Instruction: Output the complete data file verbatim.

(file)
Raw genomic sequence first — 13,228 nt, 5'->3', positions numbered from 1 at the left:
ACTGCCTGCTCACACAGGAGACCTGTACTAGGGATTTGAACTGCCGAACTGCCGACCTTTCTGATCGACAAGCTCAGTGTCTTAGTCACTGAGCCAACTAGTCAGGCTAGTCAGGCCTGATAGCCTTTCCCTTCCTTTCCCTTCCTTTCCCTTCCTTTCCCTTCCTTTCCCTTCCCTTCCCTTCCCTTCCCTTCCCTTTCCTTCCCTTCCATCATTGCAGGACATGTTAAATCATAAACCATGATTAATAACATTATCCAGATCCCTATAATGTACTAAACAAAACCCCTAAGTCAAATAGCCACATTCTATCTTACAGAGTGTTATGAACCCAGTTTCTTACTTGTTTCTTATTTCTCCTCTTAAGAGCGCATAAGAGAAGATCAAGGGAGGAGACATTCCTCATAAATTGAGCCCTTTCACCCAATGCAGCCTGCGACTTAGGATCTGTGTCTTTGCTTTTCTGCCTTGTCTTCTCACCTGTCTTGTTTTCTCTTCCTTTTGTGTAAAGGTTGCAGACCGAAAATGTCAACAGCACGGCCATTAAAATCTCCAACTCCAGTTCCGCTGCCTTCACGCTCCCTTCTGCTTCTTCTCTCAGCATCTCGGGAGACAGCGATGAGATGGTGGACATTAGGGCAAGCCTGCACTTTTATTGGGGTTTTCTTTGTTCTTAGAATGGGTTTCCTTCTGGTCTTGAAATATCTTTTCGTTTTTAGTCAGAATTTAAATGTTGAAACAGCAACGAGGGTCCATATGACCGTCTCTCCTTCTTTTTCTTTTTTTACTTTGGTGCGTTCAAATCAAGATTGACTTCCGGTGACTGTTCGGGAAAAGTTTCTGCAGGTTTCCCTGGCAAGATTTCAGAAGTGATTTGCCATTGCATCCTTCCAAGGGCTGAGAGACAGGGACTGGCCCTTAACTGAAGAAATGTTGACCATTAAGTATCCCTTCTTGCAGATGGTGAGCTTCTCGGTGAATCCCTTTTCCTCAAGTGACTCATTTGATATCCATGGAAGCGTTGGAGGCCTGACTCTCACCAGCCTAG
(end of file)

Raw genomic sequence first — 13,228 nt, 5'->3', positions numbered from 1 at the left:
ACTGCCTGCTCACACAGGAGACCTGTACTAGGGATTTGAACTGCCGAACTGCCGACCTTTCTGATCGACAAGCTCAGTGTCTTAGTCACTGAGCCAACTAGTCAGGCTAGTCAGGCCTGATAGCCTTTCCCTTCCTTTCCCTTCCTTTCCCTTCCTTTCCCTTCCTTTCCCTTCCCTTCCCTTCCCTTCCCTTCCCTTTCCTTCCCTTCCATCATTGCAGGACATGTTAAATCATAAACCATGATTAATAACATTATCCAGATCCCTATAATGTACTAAACAAAACCCCTAAGTCAAATAGCCACATTCTATCTTACAGAGTGTTATGAACCCAGTTTCTTACTTGTTTCTTATTTCTCCTCTTAAGAGCGCATAAGAGAAGATCAAGGGAGGAGACATTCCTCATAAATTGAGCCCTTTCACCCAATGCAGCCTGCGACTTAGGATCTGTGTCTTTGCTTTTCTGCCTTGTCTTCTCACCTGTCTTGTTTTCTCTTCCTTTTGTGTAAAGGTTGCAGACCGAAAATGTCAACAGCACGGCCATTAAAATCTCCAACTCCAGTTCCGCTGCCTTCACGCTCCCTTCTGCTTCTTCTCTCAGCATCTCGGGAGACAGCGATGAGATGGTGGACATTAGGGCAAGCCTGCACTTTTATTGGGGTTTTCTTTGTTCTTAGAATGGGTTTCCTTCTGGTCTTGAAATATCTTTTCGTTTTTAGTCAGAATTTAAATGTTGAAACAGCAACGAGGGTCCATATGACCGTCTCTCCTTCTTTTTCTTTTTTTACTTTGGTGCGTTCAAATCAAGATTGACTTCCGGTGACTGTTCGGGAAAAGTTTCTGCAGGTTTCCCTGGCAAGATTTCAGAAGTGATTTGCCATTGCATCCTTCCAAGGGCTGAGAGACAGGGACTGGCCCTTAACTGAAGAAATGTTGACCATTAAGTATCCCTTCTTGCAGATGGTGAGCTTCTCGGTGAATCCCTTTTCCTCAAGTGACTCATTTGATATCCATGGAAGCGTTGGAGGCCTGACTCTCACCAGCCTAG